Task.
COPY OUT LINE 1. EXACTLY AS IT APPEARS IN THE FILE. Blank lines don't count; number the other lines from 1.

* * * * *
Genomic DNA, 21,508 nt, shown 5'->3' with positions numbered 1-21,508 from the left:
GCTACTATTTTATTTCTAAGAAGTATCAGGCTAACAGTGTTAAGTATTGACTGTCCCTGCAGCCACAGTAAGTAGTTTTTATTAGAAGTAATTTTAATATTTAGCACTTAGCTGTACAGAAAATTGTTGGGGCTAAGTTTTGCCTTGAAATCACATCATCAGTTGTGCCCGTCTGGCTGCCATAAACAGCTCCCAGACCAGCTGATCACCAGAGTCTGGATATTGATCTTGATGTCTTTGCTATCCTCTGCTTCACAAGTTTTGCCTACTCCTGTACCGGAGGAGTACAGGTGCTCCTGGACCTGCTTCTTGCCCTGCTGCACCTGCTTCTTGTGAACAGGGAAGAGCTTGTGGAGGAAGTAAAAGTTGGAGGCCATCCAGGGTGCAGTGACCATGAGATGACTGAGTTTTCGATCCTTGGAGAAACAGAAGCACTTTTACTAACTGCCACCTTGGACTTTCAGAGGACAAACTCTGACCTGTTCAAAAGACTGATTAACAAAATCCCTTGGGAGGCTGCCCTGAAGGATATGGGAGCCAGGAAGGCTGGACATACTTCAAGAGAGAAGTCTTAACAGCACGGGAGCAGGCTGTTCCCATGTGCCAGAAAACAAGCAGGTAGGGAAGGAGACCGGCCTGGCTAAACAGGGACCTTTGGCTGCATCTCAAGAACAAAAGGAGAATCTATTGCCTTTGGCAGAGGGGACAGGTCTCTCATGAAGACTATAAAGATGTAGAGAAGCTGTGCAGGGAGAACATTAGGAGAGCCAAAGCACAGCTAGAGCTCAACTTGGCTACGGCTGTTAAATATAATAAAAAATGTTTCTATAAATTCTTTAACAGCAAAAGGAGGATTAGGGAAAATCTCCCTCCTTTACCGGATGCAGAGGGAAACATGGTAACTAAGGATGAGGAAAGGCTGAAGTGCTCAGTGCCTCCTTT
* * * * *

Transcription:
Genomic DNA, 21,508 nt, shown 5'->3' with positions numbered 1-21,508 from the left: